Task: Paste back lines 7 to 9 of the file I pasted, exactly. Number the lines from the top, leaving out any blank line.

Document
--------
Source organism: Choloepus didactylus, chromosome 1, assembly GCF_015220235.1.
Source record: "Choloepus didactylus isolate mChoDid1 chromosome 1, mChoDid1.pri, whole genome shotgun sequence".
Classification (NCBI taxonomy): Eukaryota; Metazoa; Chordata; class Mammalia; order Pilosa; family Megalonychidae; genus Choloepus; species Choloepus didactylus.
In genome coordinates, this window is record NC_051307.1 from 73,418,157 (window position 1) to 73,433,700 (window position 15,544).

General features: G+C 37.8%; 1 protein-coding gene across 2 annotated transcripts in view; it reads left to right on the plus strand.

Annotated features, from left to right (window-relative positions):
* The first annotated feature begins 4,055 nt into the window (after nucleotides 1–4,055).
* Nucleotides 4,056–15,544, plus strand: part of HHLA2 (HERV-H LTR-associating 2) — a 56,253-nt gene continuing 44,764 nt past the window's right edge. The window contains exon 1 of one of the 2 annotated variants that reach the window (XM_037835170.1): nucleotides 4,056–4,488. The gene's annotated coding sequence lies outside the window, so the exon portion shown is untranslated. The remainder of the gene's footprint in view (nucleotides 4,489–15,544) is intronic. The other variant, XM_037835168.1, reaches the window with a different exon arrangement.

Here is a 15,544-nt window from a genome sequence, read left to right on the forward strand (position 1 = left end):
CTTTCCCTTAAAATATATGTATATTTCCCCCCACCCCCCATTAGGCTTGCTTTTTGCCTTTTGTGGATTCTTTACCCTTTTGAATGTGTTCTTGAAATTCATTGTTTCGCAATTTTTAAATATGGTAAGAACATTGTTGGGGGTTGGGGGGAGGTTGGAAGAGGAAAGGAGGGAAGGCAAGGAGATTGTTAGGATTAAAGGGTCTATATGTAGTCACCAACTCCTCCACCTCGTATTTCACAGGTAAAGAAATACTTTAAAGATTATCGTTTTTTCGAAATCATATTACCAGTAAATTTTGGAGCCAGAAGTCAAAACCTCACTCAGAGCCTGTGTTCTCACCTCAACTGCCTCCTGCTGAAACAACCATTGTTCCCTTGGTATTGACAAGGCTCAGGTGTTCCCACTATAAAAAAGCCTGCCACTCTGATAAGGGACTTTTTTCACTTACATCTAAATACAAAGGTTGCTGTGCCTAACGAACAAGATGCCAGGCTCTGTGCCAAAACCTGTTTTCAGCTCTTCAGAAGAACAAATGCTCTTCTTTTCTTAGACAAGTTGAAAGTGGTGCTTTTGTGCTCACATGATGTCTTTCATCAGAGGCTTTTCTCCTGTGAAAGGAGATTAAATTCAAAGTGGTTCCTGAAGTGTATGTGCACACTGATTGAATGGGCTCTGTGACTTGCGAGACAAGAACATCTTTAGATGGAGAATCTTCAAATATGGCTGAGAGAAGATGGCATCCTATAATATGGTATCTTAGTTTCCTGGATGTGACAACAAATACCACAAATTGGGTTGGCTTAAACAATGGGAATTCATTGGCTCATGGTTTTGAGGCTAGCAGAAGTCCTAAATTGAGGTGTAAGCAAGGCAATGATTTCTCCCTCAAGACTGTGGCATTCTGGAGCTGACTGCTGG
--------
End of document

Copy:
* The first annotated feature begins 4,055 nt into the window (after nucleotides 1–4,055).
* Nucleotides 4,056–15,544, plus strand: part of HHLA2 (HERV-H LTR-associating 2) — a 56,253-nt gene continuing 44,764 nt past the window's right edge. The window contains exon 1 of one of the 2 annotated variants that reach the window (XM_037835170.1): nucleotides 4,056–4,488. The gene's annotated coding sequence lies outside the window, so the exon portion shown is untranslated. The remainder of the gene's footprint in view (nucleotides 4,489–15,544) is intronic. The other variant, XM_037835168.1, reaches the window with a different exon arrangement.

Here is a 15,544-nt window from a genome sequence, read left to right on the forward strand (position 1 = left end):